Every month the U.S. Bureau of Labor Statistics releases data on hiring, firing, and other labor market flows from the Job Openings and Labor Turnover Survey, better known as JOLTS. Today, the BLS released the latest data for January 2018. This report doesn’t get as much attention as the monthly Employment Situation Report, but it contains useful information about the state of the U.S. labor market. Below are a few key graphs using data from the report.
The Bureau of Labor Statistics revises the JOLTS data every year with the release of the January data. The revised data show that the quits rate was 2.3 percent in December last year, but then fell back to its regular 2.2 percent in January 2018.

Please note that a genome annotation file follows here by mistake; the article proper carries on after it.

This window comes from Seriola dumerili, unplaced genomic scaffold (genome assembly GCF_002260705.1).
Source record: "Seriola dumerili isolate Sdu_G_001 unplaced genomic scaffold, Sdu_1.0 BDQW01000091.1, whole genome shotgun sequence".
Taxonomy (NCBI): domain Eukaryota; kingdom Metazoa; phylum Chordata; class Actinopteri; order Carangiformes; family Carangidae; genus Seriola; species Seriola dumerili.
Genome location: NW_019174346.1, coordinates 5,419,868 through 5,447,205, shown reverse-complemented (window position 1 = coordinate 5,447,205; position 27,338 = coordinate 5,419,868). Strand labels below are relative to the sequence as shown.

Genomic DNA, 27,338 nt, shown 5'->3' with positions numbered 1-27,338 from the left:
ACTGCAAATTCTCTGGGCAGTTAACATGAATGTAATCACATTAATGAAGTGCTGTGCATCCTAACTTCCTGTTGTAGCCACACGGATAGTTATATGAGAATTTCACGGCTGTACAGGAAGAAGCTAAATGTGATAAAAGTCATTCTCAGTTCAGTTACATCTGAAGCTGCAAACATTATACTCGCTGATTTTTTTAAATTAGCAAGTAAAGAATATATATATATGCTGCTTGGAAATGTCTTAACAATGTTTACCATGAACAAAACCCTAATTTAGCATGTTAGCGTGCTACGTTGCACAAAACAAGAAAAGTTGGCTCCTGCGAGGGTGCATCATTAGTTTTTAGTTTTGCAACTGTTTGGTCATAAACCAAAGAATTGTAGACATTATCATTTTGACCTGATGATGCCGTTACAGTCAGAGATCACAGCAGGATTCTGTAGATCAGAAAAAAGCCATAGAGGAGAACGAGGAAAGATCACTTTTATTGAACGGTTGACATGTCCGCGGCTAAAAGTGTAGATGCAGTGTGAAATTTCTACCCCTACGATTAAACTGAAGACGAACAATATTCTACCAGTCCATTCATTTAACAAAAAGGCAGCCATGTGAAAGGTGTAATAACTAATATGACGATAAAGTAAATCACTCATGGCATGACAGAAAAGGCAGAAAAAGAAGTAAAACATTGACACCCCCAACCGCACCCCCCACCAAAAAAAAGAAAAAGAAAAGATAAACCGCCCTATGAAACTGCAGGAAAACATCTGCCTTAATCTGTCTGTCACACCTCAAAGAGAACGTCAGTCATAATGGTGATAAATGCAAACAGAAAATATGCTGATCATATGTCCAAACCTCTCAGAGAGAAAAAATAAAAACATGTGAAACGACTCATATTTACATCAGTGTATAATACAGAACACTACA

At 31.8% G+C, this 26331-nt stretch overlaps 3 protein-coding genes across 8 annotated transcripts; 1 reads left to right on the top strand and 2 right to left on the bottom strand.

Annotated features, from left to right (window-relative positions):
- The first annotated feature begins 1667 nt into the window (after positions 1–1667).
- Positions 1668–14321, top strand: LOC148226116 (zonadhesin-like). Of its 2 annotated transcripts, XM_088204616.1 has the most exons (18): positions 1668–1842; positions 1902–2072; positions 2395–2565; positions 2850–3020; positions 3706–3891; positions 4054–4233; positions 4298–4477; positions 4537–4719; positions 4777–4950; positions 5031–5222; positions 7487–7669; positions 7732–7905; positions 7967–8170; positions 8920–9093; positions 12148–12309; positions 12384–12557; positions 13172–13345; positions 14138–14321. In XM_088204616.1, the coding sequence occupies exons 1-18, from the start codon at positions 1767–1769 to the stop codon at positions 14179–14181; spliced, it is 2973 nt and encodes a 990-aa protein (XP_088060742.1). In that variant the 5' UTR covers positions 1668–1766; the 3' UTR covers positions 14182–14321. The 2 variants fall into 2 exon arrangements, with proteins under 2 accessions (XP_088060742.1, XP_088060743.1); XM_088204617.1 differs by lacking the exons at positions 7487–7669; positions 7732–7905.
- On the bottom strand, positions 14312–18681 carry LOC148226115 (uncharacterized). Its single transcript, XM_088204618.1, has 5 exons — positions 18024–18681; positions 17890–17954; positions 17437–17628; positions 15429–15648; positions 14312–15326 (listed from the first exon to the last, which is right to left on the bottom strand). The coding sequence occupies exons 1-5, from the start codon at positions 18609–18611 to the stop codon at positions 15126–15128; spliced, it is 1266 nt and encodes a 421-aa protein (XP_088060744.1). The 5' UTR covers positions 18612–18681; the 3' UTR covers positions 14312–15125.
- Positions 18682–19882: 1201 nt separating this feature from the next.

The ratio of unemployed workers to job vacancies hit a new all-time low of 1.06 in January.
With the annual revisions to the data, the vacancy yield increasingly looks as though it has leveled off after years of decline.
The job openings rate jumped up to 4.1 percent in January. Together with a 4.1 percent unemployment rate, the latest job openings rate implies that the Beveridge Curve is near its relationship during the 2001-2007 era prior to the Great Recession.